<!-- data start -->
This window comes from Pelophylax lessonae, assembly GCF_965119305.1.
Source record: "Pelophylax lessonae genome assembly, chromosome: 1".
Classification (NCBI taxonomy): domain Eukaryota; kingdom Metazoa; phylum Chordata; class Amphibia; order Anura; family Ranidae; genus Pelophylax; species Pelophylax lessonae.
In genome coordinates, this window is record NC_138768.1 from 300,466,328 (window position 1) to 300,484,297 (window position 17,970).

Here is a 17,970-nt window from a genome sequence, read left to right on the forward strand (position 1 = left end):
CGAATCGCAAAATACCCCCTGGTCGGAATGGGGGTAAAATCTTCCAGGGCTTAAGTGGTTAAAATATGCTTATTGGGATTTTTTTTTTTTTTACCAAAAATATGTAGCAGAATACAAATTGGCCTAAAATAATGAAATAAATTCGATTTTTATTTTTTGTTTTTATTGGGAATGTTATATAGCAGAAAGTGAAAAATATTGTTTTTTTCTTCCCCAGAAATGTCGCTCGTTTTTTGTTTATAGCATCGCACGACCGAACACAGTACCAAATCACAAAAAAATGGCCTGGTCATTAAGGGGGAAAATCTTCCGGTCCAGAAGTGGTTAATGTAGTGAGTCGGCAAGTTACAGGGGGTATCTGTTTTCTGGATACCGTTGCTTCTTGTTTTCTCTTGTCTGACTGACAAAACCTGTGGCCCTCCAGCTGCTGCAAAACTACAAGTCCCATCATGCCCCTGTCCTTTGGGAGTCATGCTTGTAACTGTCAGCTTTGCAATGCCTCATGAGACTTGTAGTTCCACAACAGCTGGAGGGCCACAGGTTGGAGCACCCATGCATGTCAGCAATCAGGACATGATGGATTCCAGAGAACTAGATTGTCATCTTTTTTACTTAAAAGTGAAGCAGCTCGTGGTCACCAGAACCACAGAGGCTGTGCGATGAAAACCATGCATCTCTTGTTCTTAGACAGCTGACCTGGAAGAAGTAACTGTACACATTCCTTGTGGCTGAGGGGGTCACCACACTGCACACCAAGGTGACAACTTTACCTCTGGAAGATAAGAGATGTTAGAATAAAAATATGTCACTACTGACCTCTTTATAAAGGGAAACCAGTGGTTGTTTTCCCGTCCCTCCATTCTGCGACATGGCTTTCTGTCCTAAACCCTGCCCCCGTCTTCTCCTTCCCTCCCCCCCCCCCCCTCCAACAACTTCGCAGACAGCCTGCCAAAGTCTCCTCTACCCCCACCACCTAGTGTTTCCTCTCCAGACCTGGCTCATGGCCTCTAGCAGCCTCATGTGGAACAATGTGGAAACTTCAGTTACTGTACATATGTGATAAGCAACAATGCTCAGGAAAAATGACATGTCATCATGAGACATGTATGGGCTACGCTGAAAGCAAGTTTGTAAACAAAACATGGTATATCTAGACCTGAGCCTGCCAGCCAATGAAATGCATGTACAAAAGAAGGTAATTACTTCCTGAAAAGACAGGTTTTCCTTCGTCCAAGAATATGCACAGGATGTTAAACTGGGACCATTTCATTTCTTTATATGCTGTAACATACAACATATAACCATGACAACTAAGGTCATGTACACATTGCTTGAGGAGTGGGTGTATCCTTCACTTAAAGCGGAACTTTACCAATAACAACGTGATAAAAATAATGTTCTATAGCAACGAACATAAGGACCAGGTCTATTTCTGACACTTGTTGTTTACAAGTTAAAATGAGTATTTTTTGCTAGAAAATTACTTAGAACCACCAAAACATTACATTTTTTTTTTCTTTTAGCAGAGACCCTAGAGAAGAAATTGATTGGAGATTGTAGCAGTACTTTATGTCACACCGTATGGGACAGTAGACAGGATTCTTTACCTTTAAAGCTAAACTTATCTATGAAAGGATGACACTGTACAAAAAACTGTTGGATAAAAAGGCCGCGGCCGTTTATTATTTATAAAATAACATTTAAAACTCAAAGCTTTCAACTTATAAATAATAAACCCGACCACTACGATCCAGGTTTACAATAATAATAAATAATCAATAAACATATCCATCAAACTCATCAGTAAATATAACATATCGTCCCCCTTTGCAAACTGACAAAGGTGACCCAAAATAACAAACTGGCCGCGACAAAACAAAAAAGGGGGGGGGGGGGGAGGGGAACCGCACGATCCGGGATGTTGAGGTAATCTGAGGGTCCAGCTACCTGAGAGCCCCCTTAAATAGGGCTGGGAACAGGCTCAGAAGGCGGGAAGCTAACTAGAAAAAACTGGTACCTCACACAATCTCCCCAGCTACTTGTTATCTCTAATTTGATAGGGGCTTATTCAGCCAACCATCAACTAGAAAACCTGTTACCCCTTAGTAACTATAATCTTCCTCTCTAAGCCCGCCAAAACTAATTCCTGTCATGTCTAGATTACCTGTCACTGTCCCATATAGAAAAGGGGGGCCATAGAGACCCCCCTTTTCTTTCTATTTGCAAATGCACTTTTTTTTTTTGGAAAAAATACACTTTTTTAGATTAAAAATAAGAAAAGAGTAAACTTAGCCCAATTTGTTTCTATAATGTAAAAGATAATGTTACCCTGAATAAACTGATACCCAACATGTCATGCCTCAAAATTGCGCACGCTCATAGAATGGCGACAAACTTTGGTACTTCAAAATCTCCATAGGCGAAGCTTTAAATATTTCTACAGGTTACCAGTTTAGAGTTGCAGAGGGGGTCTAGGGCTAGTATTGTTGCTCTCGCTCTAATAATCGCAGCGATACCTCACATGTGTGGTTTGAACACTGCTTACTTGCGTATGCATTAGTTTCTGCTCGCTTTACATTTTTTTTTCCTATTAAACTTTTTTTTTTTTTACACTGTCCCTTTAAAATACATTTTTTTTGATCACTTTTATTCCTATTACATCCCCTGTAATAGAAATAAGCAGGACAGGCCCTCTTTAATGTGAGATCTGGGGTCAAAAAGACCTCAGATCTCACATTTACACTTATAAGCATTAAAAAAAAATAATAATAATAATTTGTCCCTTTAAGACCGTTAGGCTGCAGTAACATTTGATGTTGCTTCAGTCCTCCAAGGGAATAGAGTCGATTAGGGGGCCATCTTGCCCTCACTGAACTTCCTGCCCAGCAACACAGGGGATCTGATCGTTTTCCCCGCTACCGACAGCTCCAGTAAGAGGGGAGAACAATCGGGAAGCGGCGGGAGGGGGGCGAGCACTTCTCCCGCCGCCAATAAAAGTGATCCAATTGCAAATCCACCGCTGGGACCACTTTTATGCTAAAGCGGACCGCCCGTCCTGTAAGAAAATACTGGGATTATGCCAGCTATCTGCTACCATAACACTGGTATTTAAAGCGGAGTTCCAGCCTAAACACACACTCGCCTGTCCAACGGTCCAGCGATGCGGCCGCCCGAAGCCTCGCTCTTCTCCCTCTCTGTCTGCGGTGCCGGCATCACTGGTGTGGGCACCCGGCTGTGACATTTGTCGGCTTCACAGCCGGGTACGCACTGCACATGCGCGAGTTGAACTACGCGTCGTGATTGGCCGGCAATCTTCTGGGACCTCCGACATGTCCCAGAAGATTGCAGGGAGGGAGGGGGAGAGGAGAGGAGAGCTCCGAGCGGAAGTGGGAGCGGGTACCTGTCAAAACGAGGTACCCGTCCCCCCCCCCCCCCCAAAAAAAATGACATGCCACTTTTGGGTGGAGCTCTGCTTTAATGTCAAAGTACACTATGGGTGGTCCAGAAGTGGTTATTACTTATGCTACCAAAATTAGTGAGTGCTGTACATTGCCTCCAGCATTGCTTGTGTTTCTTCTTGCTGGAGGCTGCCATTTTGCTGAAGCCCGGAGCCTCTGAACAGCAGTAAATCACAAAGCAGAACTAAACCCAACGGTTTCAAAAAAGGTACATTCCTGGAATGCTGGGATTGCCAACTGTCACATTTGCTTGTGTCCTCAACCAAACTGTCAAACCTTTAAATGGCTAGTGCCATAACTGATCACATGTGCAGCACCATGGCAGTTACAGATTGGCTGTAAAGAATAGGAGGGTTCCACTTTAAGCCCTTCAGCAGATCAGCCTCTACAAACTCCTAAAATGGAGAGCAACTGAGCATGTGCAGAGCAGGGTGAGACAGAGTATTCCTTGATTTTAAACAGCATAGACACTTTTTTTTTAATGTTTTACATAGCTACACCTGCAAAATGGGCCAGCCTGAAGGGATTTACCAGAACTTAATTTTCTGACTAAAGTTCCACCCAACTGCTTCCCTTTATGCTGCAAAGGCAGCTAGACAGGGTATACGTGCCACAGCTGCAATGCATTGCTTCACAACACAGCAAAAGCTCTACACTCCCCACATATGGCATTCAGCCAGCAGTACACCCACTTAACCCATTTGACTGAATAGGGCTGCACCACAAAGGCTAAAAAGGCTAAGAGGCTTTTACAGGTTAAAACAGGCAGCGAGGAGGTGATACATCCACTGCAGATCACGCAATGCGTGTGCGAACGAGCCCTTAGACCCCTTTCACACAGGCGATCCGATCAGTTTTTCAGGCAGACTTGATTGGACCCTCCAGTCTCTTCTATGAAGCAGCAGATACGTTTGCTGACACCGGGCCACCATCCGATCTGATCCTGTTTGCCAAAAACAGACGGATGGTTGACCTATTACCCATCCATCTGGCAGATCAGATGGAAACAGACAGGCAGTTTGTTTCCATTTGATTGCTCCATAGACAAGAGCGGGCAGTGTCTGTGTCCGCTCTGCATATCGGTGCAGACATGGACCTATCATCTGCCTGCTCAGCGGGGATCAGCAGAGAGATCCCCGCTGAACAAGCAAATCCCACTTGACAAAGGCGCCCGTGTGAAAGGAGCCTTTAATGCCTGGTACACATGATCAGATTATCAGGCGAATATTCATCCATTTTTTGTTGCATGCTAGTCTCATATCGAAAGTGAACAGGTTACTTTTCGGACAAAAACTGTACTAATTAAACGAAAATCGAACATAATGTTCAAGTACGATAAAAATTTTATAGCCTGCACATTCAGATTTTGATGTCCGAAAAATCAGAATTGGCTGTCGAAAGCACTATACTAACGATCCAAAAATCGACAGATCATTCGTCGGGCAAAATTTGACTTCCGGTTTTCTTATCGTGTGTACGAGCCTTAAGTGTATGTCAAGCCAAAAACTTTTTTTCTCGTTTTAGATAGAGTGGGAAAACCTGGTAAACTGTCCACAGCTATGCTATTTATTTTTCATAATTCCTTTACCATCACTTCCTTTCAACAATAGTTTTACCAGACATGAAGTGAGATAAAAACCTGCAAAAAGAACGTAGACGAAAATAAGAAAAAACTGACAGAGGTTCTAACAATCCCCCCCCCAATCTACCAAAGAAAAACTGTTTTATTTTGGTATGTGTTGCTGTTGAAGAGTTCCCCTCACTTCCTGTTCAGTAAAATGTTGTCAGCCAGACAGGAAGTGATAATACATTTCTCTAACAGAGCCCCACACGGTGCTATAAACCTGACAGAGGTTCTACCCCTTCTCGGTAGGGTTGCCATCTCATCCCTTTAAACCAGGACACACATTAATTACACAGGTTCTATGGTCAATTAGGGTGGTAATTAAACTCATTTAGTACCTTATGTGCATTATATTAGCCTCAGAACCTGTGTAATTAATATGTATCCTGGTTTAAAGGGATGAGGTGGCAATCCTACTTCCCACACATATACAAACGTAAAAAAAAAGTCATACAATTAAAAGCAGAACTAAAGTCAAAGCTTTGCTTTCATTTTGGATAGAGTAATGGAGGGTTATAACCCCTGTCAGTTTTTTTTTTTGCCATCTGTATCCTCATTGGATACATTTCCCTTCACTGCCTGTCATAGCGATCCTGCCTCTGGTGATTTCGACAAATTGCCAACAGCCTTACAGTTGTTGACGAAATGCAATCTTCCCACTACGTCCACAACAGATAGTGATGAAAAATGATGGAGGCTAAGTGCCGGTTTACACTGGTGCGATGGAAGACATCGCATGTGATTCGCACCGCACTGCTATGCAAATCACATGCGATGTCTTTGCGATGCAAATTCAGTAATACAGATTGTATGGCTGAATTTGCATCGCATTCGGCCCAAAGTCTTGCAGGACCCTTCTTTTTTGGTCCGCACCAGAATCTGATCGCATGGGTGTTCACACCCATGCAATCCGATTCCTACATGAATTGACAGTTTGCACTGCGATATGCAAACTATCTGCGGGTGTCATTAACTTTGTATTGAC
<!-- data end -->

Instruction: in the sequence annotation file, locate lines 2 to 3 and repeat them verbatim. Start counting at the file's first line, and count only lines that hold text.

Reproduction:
Source record: "Pelophylax lessonae genome assembly, chromosome: 1".
Classification (NCBI taxonomy): domain Eukaryota; kingdom Metazoa; phylum Chordata; class Amphibia; order Anura; family Ranidae; genus Pelophylax; species Pelophylax lessonae.